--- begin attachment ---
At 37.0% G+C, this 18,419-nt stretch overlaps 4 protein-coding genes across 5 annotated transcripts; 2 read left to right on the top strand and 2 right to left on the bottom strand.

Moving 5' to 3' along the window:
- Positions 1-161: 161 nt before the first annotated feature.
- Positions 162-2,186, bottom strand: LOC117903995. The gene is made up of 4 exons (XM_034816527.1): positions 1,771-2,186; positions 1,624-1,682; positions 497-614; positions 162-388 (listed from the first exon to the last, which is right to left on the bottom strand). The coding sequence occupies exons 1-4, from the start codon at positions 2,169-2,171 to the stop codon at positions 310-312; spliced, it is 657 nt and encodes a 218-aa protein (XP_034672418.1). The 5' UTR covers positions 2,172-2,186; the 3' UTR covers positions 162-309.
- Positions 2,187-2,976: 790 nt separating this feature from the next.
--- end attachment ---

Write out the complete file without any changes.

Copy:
At 37.0% G+C, this 18,419-nt stretch overlaps 4 protein-coding genes across 5 annotated transcripts; 2 read left to right on the top strand and 2 right to left on the bottom strand.

Moving 5' to 3' along the window:
- Positions 1-161: 161 nt before the first annotated feature.
- Positions 162-2,186, bottom strand: LOC117903995. The gene is made up of 4 exons (XM_034816527.1): positions 1,771-2,186; positions 1,624-1,682; positions 497-614; positions 162-388 (listed from the first exon to the last, which is right to left on the bottom strand). The coding sequence occupies exons 1-4, from the start codon at positions 2,169-2,171 to the stop codon at positions 310-312; spliced, it is 657 nt and encodes a 218-aa protein (XP_034672418.1). The 5' UTR covers positions 2,172-2,186; the 3' UTR covers positions 162-309.
- Positions 2,187-2,976: 790 nt separating this feature from the next.